Detroit’s storied Majestic Theatre is getting a $1M upgrade. According to The Detroit News, the three-phase renovation project will upgrade the stage curtains, sound system, first-floor cafe, and concert hall ceilings. The project will also restore the Majestic Theatre’s original Art Deco facade, added in 1934.“We think the future is brighter than ever in Detroit and now is the perfect time to invest and grow our business,” said owner Dave Zainea in a news release. “We will now be able to bring more top-notch bands and performers to Midtown … This project will add jobs and help improve the local economy in Detroit.”In conjunction with that announcement, the Majestic Theatre revealed that they have partnered with concert giant AEG Presents in an effort to bring in high-level acts throughout the year. The new agreement will see AEG promote upwards of 100 shows at the historic Detroit venue.“We’re very excited to be part of the restoration of such a historic and famed music venue in Detroit,” said Jason Rogalewski, AEG Presents vice president of talent. “The Majestic is a celebrated club that we’ve all enjoyed seeing amazing performances at throughout the years. Our team looks forward to promoting over 100 concerts a year at the legendary theater and helping to continue its time-honored status as a concert venue in the market.”The Majestic’s surrounding complex is also home to a number of other hangouts including The Garden Bowl, all of which will remain open throughout this summer’s renovations. The Garden Bowl bowling alley has operated for 104 years inside the Majestic’s complex. The theater opened in 1915, and was officially listed on the National Register of Historic places in 2008.For information on upcoming events at The Majestic Theatre in Detroit, head to the venue’s website.[H/T The Detroit News]
UNITED NATIONS (AP) — U.N. experts say the COVID-19 pandemic has increased the threat from the Islamic State and al-Qaida extremist groups in conflict areas including Afghanistan, Syria and Iraq. But they say the threat remains comparatively low in non-conflict areas despite a series of attacks in Europe. The panel of experts said in a report to the U.N. Security Council circulated Thursday that the threat continued to rise in conflict zones in the last half of 2020 because “the pandemic inhibited forces of law and order more than terrorists” who were able to move and gather freely despite COVID-19 restrictions.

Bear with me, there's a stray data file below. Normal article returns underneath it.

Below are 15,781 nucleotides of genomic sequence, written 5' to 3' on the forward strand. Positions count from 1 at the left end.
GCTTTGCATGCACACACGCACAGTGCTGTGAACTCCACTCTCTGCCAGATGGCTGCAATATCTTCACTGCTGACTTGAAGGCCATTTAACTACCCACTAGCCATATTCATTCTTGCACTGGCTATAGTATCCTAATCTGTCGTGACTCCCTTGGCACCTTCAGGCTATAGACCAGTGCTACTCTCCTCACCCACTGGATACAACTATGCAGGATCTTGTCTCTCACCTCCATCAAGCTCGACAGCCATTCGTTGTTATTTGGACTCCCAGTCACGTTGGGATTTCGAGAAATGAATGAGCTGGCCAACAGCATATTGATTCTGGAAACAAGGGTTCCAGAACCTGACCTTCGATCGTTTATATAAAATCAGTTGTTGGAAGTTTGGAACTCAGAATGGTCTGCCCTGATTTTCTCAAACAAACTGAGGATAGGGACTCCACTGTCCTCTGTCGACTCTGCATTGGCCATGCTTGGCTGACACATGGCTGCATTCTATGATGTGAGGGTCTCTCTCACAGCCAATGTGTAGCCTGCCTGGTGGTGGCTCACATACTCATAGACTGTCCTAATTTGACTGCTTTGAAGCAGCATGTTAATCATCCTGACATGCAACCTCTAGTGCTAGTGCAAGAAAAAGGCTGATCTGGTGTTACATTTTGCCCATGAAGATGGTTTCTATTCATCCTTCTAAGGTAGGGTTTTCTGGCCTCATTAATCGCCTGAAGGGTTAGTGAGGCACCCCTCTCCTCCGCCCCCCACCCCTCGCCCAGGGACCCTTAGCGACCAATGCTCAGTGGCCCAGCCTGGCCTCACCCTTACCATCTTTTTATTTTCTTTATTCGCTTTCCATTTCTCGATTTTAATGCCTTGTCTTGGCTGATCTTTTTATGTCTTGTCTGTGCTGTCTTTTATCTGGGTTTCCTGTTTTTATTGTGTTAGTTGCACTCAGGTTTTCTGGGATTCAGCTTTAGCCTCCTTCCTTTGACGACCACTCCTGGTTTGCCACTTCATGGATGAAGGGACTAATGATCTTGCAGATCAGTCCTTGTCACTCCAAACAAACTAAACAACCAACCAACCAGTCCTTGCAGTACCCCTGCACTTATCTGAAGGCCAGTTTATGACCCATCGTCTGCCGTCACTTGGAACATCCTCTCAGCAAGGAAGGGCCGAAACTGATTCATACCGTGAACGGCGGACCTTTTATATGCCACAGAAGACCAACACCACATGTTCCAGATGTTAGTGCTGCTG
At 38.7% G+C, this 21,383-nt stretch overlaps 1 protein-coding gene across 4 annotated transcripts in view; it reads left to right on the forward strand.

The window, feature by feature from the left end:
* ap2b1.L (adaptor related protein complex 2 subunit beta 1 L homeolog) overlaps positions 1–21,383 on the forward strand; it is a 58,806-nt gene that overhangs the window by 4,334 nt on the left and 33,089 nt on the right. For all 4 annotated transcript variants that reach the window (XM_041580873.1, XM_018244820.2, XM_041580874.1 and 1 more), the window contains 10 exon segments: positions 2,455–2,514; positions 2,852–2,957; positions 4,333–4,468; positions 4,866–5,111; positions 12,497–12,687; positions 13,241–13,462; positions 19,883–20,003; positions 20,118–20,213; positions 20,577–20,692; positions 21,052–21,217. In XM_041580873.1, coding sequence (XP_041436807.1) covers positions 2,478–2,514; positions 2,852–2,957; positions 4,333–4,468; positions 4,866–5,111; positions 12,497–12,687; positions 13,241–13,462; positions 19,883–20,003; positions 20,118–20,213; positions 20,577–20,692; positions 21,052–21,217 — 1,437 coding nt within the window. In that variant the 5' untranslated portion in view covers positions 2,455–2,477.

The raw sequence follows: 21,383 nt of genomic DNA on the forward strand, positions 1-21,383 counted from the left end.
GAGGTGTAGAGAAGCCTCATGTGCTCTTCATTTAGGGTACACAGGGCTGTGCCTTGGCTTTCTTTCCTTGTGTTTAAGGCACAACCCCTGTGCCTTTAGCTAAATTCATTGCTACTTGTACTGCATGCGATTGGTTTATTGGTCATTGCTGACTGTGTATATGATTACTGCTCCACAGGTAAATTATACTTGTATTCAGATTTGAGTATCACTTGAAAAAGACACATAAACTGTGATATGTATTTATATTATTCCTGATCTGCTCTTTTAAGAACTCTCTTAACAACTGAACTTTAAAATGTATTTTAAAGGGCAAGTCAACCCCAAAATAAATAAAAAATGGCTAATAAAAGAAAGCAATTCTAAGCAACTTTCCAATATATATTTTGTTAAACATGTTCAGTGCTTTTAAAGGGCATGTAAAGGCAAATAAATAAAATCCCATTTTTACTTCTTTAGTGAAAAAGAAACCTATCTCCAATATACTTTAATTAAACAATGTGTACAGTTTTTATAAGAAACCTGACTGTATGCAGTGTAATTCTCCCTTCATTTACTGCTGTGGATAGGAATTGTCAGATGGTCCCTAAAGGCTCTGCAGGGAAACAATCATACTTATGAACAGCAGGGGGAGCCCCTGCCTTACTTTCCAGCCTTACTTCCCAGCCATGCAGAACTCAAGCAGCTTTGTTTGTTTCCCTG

Imagine, for a moment, a world without pesticides. Insects would roam freely through your home, lawn and garden. They would feast happilyon flour and other stored food, your prized tomatoes and gorgeous petunias.Produce sections and grocery shelves might be nearly bare for much of the year. Foodcosts, if you could find the food you wanted, would skyrocket. “Without pesticides, Americans couldn’t possibly have the low-cost, abundantsupply of fresh food we do now,” said Paul Guillebeau, an entomologist with theUniversity of Georgia Extension Service. The government, mostly through the Environmental Protection Agency, works hard to keepus safe from agricultural pesticide overuse, he said. In 1958, Congress passed the Delaney Clause. It caused fresh and processed foods to beregulated in different ways. Until recently, pesticide safety standards were based ontolerances in adults, not the people pesticides could affect the most.The Delaney Clause could keep ketchup out of stores due to traces of pesticide. Buttomatoes from the same farm could sell at markets everywhere.Now, though, the Food Quality Protection Act, passed in late July, changes all that. Itapplies the same pesticide-residue standards to both processed and fresh foods, Guillebeausaid. And it sets safety standards to protect children and infants. “Many people think every bite of food has pesticide residues on it,” he said.”But in fact, the Food and Drug Administration can’t find any trace of pesticides inmost of the samples they test.”But that’s based on commercial pesticide use and produce sold at retail outlets.Homeowners may use pesticides very differently. “In my experience, homeowners and gardeners don’t pay nearly enough attention tolabels on pesticides,” Guillebeau said. “And when they try to read and followthe directions, the label may be vague about how much is needed for it to work or how touse the chemical.” As a result, he said, many people get far more exposure to pesticides at home than theydo from food they buy. There’s a push to improve labeling on home products now, he said.To help reduce exposure around your home, he said, use as little of any pesticide asyou can. And keep containers out of children’s reach.Rinse any homegrown vegetables with fresh water before eating them. Wash flowers orgreenery, too, before bringing them inside. A good rinse can remove most of any residuethat might be on the plant or produce. Guillebeau said the FQPA will take into account the total amount of pesticides we’reexposed to in all situations, not just through residues in foods.So how many people seek treatment for pesticide injury in a year?The Consumer Product Safety Commission looked into that. In 1994, about 16,000 peopletold emergency room doctors or nurses their injury was from pesticides. But nearly amillion people were injured on stairs. In our everyday lives, pesticides are a very smalldanger.For now, the FQPA is an act. The EPA still has to write the regulations the actauthorizes. Until those are written, Guillebeau won’t even guess about how it willultimately affect us all. “I can see it putting more stringent protective standards on all types ofpesticides,” he said. “The U.S. food supply is already the safest in the world.But this new act ensures our safety based on the most sensitive members of ourpopulation.”